Today we know these magic wands as dowsing rods, witching rods, or divining rods and they are commonly used by those who search for ley lines. How these wondrous tools work is a mystery, even to those very experienced in their use. Einstein was convinced they work, saying that the rods show a reaction of the human nervous system to certain factors which are unknown. Most people relate magic wands to fairy tales. They are a major element in stories like Cinderella, Donkey Skin, Harry Potter, and even Shakespeare’s Tempest. Wands are one of four suits in Tarot cards (sometimes referred to as staves, batons, or rods) and most magic traditions use a wand as one of their ceremonial tools. Stage magicians, or illusionists, often use a “wand” to perform their magic, as part of their misdirection technique. If a magician is deprived of his wand he may be deemed powerless; yet magic wands can change, move, disappear, display their own will, or behave magically, without the magician. The status of being a magician grew from those in antiquity reputed to be wizards: those who knew how to use the magic rods for divining heavenly events by the stars.   

Duncan-Enzmann’s history of astronomy traces these devices back to ancient astronomers who used a stick’s shadow to create the first sundials and to determine north, thus designating direction. Ashera poles were used to measure the movement of the stars and planets, and by 5000 BC the Vanir mariners divided time and calculated longitude using the rod and cord. Several scriptures in Ezekiel tell us the rod was used for measuring and to determine distances. (Ezek. 40:3, 42:16, 45:1, 47:3, & Rev. 11:1) The rod has a long and prestigious history of working magic for those who knew how to use it.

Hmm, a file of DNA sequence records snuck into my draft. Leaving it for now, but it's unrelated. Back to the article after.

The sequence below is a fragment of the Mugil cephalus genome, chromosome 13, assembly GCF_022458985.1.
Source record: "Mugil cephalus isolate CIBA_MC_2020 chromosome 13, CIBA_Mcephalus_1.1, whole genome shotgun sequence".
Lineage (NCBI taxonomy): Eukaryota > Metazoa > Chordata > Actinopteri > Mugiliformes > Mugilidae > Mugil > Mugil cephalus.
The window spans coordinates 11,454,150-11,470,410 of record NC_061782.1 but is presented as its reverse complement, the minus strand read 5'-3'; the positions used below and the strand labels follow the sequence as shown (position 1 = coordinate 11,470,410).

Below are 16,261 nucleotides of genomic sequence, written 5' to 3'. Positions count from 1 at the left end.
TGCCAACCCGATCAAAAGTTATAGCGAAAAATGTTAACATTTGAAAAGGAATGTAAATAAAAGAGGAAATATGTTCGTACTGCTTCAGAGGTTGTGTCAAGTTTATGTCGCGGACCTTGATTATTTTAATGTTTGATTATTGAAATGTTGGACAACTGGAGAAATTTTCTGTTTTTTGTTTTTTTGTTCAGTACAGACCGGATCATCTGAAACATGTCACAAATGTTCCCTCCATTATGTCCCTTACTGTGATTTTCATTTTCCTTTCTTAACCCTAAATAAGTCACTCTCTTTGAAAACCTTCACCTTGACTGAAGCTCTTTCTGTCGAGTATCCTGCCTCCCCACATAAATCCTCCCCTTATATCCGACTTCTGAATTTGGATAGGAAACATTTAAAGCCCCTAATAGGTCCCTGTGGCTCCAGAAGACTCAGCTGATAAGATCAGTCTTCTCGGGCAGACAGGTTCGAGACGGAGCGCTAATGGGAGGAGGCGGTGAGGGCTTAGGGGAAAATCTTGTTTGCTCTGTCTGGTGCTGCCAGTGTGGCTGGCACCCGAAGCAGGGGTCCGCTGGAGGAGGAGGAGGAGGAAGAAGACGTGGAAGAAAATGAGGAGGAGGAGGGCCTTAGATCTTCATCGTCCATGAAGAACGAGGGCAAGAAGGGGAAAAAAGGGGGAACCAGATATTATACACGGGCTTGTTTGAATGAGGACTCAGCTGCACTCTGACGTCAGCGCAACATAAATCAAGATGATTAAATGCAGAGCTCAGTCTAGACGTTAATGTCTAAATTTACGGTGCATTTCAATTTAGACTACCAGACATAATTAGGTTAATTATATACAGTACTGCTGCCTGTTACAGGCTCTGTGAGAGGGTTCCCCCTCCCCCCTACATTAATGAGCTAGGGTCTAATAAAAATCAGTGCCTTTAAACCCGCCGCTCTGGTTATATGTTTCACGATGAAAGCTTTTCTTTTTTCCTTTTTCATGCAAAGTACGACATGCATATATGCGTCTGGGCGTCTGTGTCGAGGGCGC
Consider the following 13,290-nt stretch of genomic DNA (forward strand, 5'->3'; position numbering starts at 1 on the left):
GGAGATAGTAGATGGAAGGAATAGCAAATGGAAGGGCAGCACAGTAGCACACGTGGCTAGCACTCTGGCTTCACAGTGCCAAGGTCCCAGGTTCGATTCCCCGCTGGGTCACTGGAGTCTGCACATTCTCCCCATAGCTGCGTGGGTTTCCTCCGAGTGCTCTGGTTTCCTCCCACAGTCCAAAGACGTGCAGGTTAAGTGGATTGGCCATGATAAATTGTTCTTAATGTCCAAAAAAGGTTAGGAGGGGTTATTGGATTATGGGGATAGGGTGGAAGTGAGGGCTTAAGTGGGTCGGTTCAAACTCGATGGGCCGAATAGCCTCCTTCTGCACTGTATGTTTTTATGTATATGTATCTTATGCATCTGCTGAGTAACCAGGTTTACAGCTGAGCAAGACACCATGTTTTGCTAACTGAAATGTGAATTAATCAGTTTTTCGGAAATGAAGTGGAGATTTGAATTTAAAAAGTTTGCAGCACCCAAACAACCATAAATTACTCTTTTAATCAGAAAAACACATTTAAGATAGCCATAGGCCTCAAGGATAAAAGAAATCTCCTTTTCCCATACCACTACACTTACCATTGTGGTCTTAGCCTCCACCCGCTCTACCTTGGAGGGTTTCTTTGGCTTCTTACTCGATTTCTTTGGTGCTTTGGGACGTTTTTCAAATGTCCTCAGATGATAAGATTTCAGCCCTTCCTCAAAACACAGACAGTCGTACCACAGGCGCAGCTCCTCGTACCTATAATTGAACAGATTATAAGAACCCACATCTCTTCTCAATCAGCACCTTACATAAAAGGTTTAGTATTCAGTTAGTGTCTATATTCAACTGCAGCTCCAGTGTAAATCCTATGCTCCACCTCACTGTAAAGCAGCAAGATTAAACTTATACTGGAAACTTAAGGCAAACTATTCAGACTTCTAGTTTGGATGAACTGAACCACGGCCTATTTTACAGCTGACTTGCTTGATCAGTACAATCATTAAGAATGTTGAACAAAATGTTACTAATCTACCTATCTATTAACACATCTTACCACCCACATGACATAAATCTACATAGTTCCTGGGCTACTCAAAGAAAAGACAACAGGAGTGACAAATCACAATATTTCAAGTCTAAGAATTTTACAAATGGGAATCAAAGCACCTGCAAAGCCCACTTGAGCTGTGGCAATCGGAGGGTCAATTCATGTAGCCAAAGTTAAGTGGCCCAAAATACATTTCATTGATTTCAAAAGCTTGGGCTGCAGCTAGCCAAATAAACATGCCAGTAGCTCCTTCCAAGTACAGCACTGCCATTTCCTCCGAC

8,000 years ago an astronomer planted a staff in the ground and proceeded to use it to predict the movement of the heavens, to calculate the time, and to lay out the geometry needed for a great stone observatory. Those watching must have thought this a most magical process. Scientists still perform magic, and continue to investigate that which we do not understand. So whether you are a believer or skeptic, the magic rod has an ancient and prominent history.  


About Symbologist Michelle Snyder

Michelle earned her post-graduate degree at the University of Wales. She is an author, speaker, publisher, artist, and teacher. Her artwork, inspired by her love of symbolism and folklore, has appeared in galleries from Massachusetts to California. Michelle is co-owner of White Knight Studio with her husband Jay Robert.
Books by Michelle Snyder      


   Mythology, Folklore, and Symbolism: 

Symbology ReVision: Unlocking Secret Knowledge - decoding mysterious and not so mysterious symbols and images, with color illustrations, timelines, maps, bibliography, and glossary; print only

Symbology: Hidden in Plain Sight:  - history and origin of mythology, folklore, and symbolism; print and eBook
Symbology: My Art and Symbols – a collection of my artwork, with brief explanation of symbols; print only 
Symbology: Fairy Tales Uncovered – identifies historic elements in fairy tales, tracing their roots; print and eBook 
Symbology: Decoding Classic Images – presents unique information about intelligent cultures in antiquity and prehistory; print only
Symbology: World of Symbols – Symbology and the decoding of images that indicate an ancient intelligent civilization in the ice age; ebook only
Symbology: Secrets of the Mermaids – a free eBook introduction to the symbols and secrets that point to an intelligent lost civilization.

Fiction:
A Tale of Three Kingdoms, Book 1: The Lost Unicorn – an original fairy tale with wizards, damsels in distress, and heroes of course, print and eBook 

  Now Out!!! A Tale of Three Kingdoms, Book 2: The Lost Mermaid